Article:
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1.  Introducing Artificial DNA: PNA & XNA 
doi:10.4161/adna.1.1.12932
PMCID: PMC3109443  PMID: 21687520
2.  PNA-based microbial pathogen identification and resistance marker detection: an accurate, isothermal rapid assay based on genome-specific features 
Artificial DNA, PNA & XNA  2010;1(2):1-7.
With the rapidly growing availability of the entire genome sequences of microbial pathogens, there is unmet need for increasingly sensitive systems to monitor the gene-specific markers for diagnosis of bacteremia that enables an earlier detection of causative agent and determination of drug resistance. To address these challenges, a novel FISH-type genomic sequence-based molecular technique is proposed that can identify bacteria and simultaneously detect antibiotic resistance markers for rapid and accurate testing of pathogens. The approach is based on a synergistic combination of advanced Peptide Nucleic Acid (PNA)-based technology and signal-enhancing Rolling Circle Amplification (RCA) reaction to achieve a highly specific and sensitive assay. A specific PNA-DNA construct serves as an exceedingly selective and very effective biomarker, while RCA enhances detection sensitivity and provide with a highly multiplexed assay system. Distinct-color fluorescent decorator probes are used to identify about 20-nucleotide-long signature sequences in bacterial genomic DNA and/or key genetic markers of drug resistance in order to identify and characterize various pathogens. The technique's potential and its utility for clinical diagnostics are illustrated by identification of S. aureus with simultaneous discrimination of methicillin-sensitive (MSSA) versus methicillin-resistant (MRSA) strains. Overall these promising results hint to the adoption of PNA-based rapid sensitive detection for diagnosis of other clinically relevant organisms. Thereby, new assay enables significantly earlier administration of appropriate antimicrobial therapy and may, thus have a positive impact on the outcome of the patient.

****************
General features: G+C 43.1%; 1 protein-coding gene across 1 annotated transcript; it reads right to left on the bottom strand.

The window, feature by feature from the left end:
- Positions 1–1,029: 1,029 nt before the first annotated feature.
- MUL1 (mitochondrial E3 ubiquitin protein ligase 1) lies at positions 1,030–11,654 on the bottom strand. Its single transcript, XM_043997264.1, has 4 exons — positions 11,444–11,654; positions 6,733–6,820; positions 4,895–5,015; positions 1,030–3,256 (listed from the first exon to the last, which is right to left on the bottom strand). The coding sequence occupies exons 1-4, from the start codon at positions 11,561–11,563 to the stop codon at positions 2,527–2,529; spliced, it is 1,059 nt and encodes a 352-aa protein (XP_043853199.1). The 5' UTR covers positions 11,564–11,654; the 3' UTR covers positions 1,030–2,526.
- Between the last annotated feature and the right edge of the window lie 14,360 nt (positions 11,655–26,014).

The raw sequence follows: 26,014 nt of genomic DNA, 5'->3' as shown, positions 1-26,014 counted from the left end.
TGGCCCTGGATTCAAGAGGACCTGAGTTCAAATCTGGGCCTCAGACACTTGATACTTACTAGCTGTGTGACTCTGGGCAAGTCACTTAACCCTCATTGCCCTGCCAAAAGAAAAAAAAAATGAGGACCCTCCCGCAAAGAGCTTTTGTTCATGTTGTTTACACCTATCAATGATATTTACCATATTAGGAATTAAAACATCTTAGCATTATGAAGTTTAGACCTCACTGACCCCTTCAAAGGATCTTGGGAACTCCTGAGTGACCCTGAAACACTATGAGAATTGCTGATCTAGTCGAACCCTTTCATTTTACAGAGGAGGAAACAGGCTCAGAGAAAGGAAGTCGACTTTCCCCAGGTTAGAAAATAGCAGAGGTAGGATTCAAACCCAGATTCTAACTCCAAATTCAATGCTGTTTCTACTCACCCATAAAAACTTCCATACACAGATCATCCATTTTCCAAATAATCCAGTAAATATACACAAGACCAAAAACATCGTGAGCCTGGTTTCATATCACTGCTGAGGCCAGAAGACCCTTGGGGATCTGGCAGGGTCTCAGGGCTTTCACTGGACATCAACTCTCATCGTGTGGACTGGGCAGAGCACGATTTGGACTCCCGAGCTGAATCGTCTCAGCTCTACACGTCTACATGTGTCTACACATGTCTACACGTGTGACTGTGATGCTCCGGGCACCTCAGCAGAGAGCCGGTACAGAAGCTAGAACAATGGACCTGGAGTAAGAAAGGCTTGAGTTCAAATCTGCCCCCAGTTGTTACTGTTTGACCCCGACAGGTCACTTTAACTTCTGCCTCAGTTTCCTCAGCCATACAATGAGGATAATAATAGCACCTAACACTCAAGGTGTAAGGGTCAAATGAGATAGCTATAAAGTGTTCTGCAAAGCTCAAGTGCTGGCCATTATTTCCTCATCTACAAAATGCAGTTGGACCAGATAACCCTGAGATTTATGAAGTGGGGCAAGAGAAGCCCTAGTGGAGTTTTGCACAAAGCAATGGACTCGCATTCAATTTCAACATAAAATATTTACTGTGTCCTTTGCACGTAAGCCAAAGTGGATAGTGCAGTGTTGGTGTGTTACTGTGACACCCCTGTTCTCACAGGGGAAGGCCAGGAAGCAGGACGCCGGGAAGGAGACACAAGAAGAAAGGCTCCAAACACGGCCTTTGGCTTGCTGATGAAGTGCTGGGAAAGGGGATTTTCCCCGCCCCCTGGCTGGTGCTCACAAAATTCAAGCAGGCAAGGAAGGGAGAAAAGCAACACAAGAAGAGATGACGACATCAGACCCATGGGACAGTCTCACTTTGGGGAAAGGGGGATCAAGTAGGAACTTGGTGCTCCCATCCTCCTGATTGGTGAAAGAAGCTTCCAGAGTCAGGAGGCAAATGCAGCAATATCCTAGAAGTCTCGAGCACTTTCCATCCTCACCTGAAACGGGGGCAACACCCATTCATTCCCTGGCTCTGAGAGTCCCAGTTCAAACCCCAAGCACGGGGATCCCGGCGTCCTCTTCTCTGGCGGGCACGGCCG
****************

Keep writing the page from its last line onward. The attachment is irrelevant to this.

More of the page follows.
PMCID: PMC2953854  PMID: 20953307
3.  A pyrenyl-PNA probe for DNA and RNA recognition 
Artificial DNA, PNA & XNA  2010;1(2):83-89.
The design and the synthesis of a PNA oligomer containing a pyrenyl residue in the backbone were performed. PNA sequence was chosen complementary to a “G rich” target sequence involved in G-quadruplex formation. The pyrenyl unit replaced a nucleobase in the middle of the PNA through covalent linkage to the backbone by a carboxymethyl unit. A systematic study on the binding properties of this probe towards DNA and RNA complementary strands was carried out by UV and fluorescence spectroscopy. UV melting curves indicated that the PNA probe binds more tightly to RNA rather than to DNA. Thermodynamic data obtained by Van't Hoff fitting of the melting curves indicated that, in the case of RNA, a more favorable interaction occurs between the pyrenyl unit and the RNA nucleobases, leading to a very favorable enthalpic contribution.
The fluorescence analysis showed specific quenching of the pyrene emission associated to the formation of the full-match PNA-DNA or PNA-RNA duplexes. Again, this behavior was more evident in the case of RNA, consistently with the stronger interaction of the pyrenyl unit with the complementary strand. In order to study the sequence specificity of the pyrenyl-PNA probe (pyr-PNA), recognition experiments on mismatched DNA and RNA sequences were also performed.